SMACK #12 - The art of ultra luxury hospitality with Frank Marrenbach (Oetker Collection)By Florian Montag , Co-founder @ Hotelhero
They discuss the luxury sector within the hospitality industry, talk about Oetker Collection, its origin and its future and Frank shares his thoughts on technology and new trends in the industry.
Today’s episode’s topics :
Oetker collection (1:00)
Frank’s journey, from 1997 until now (7:20)
Expansion of the luxury sector (14:17)
Strategy changing for Oetker Collection (19:20)
New tourism trends (32:37)
Digitalization and luxury (37:34)
Today Fritz and Florian welcome Frank Marrenbach, CEO of Oetker Collection.
The brand Oetker started off as a baking powder supplier back in 1891. It isn’t until the 1920s that the family expanded its business to the hospitality industry. In 1923, Mrs Oetker bought the family’s first hotel in Baden-Baden. That is how the Brenners Park Hotel became the first property of Oetker Collection. Back then, Mrs Oetker only decided to buy the property because she loved the place. As Frank says, it is important to know why you do what you do and it always starts with a strong passion. “It’s the beginning of any business, you love something and you turn it into a business.” A few years later in 1967, Mr Oetker was on a boat with a friend on the Mediterranean sea, when he saw the Hotel du Cap and said that someday he would like to own it. A year later the property was for sale and he purchased it without ever being inside the hotel. When Frank joined the company in 1997, he asked Mr Oetker how/why he bought the place without even visiting it and his response was “it’s the sea, it’s the park, it’s the trees, everything else can be renovated.” Location was really key. No other hotel in the area has a park and a sea directly surrounding it. The location is definitely the most attractive feature of the property. Years later, the Oetker family bought the Hotel Le Bristol in Paris, followed by a property in Provence, le Château Saint Martin. In 2010, the Oetker family decided they needed to give the company some perspective and do some more. They saw great market opportunities, guests loved the hotels, regulars came back. However, young talents were leaving because the four hotels could not retain them. That is when they decided to create Oetker Collection. Back then, the name collection wasn’t popular and did not mean much to people. Nowadays, the public understands that “collection” represents a certain kind of hospitality, a certain kind of hotels. Back then, it basically referred to Mr Oetker, a very knowledgeable entrepreneur, that collects hotels. Today, the collection counts nine masterpiece hotels, as they call them.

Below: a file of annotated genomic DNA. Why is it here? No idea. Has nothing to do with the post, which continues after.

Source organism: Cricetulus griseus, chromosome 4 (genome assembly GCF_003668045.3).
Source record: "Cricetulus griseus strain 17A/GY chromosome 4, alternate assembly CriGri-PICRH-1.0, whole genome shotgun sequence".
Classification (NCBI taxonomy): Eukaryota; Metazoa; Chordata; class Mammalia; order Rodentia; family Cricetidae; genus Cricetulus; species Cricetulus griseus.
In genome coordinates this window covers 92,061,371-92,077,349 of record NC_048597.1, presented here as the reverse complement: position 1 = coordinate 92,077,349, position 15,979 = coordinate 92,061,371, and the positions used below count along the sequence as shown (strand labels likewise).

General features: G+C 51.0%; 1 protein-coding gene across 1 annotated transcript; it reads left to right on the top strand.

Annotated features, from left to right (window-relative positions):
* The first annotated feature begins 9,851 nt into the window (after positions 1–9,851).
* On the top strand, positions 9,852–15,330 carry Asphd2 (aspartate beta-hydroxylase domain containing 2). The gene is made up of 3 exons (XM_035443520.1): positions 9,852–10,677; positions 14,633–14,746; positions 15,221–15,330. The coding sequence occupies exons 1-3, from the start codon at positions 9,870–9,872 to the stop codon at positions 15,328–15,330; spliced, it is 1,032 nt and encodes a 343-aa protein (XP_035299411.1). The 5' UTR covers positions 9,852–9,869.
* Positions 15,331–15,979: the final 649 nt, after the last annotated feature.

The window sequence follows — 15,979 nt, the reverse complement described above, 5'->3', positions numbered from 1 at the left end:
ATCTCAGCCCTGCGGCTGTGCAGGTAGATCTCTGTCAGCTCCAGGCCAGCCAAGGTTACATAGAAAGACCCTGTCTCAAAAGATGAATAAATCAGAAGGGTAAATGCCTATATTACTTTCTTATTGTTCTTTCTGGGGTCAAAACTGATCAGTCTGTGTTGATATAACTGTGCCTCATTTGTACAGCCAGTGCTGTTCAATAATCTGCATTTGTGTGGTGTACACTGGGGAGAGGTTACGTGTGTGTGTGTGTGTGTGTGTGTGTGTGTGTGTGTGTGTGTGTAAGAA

Frank’s journey, from 1997 until now